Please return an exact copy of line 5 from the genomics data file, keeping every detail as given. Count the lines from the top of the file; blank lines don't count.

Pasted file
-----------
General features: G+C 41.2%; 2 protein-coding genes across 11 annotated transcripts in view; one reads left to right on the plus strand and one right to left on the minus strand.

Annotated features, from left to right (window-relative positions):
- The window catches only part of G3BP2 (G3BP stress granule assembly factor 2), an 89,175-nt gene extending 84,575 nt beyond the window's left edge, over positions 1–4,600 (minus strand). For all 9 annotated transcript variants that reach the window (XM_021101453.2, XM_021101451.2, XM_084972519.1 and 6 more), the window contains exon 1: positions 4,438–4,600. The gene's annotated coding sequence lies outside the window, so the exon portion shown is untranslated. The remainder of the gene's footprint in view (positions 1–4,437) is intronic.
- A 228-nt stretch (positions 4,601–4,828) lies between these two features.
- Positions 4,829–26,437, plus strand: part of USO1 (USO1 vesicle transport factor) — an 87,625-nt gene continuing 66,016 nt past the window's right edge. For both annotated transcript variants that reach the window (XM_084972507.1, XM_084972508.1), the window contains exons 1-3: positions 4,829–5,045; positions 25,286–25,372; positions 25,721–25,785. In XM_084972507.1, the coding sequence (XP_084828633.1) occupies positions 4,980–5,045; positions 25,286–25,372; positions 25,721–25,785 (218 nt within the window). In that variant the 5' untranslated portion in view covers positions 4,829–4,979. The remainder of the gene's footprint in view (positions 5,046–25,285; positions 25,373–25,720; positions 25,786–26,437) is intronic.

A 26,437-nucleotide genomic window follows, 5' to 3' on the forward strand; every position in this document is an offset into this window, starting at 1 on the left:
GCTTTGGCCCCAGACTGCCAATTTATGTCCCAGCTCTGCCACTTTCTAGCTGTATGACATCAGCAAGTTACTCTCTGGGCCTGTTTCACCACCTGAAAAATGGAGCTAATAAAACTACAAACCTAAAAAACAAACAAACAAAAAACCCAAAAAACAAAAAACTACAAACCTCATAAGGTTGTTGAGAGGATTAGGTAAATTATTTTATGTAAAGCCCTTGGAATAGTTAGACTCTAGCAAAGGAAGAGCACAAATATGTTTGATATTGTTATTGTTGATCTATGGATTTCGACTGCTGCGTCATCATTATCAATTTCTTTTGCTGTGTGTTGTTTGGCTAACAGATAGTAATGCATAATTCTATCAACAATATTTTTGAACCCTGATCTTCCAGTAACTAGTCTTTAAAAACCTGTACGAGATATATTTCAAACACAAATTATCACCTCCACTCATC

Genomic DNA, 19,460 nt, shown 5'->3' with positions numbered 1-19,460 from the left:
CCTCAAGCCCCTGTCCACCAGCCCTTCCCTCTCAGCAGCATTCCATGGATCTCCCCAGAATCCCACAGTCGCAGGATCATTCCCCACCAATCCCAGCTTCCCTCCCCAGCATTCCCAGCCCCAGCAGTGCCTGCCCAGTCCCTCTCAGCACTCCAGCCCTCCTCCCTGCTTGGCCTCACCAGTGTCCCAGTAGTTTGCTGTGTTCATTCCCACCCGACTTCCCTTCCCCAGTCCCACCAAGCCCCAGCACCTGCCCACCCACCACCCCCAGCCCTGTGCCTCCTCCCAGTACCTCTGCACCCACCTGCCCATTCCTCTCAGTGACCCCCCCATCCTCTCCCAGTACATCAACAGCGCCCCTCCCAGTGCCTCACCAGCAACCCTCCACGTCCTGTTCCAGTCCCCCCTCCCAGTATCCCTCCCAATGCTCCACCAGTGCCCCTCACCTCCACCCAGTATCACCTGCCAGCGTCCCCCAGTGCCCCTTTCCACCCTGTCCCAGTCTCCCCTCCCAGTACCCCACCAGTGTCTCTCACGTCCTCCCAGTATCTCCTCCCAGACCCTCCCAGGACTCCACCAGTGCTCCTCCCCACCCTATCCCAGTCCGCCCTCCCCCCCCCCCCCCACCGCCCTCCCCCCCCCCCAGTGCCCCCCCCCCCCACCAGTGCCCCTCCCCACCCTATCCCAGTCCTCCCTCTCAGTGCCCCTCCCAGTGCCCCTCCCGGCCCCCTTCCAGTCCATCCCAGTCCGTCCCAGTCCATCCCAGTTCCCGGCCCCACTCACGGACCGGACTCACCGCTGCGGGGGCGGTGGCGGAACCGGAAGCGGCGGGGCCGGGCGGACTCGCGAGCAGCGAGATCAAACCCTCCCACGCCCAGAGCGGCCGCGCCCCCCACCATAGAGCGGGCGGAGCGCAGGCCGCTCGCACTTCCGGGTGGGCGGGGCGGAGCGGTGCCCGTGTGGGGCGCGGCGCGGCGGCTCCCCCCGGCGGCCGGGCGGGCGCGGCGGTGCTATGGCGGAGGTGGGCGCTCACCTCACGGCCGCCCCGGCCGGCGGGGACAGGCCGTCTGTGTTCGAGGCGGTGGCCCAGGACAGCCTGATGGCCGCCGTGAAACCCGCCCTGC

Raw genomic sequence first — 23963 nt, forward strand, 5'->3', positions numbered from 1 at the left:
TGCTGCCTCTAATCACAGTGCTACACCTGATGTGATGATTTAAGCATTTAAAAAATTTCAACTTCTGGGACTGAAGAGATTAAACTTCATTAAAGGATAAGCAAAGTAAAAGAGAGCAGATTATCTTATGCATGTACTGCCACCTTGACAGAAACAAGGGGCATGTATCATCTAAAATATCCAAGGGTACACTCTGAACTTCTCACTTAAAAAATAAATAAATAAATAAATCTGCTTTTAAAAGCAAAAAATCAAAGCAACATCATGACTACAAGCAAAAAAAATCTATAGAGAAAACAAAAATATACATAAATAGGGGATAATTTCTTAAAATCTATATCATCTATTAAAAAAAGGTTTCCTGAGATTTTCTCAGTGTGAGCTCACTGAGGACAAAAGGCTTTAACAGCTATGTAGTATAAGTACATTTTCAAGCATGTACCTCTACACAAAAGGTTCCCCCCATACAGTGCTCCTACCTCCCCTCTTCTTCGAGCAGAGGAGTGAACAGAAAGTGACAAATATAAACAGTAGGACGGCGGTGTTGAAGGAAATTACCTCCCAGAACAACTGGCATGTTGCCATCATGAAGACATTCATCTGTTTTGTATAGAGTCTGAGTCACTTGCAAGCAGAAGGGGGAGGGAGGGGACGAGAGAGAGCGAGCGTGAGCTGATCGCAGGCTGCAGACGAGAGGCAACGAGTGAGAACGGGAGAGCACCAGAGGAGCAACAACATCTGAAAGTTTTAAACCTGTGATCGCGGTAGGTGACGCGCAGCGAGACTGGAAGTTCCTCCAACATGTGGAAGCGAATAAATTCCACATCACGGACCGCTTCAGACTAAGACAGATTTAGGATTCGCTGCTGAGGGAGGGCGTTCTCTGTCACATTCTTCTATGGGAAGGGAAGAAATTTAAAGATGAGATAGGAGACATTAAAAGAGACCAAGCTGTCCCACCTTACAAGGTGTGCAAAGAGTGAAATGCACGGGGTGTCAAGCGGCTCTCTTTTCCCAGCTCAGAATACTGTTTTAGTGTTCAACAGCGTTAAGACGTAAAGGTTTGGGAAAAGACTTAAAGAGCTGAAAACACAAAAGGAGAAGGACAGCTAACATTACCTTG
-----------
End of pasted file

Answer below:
- Positions 4,829–26,437, plus strand: part of USO1 (USO1 vesicle transport factor) — an 87,625-nt gene continuing 66,016 nt past the window's right edge. For both annotated transcript variants that reach the window (XM_084972507.1, XM_084972508.1), the window contains exons 1-3: positions 4,829–5,045; positions 25,286–25,372; positions 25,721–25,785. In XM_084972507.1, the coding sequence (XP_084828633.1) occupies positions 4,980–5,045; positions 25,286–25,372; positions 25,721–25,785 (218 nt within the window). In that variant the 5' untranslated portion in view covers positions 4,829–4,979. The remainder of the gene's footprint in view (positions 5,046–25,285; positions 25,373–25,720; positions 25,786–26,437) is intronic.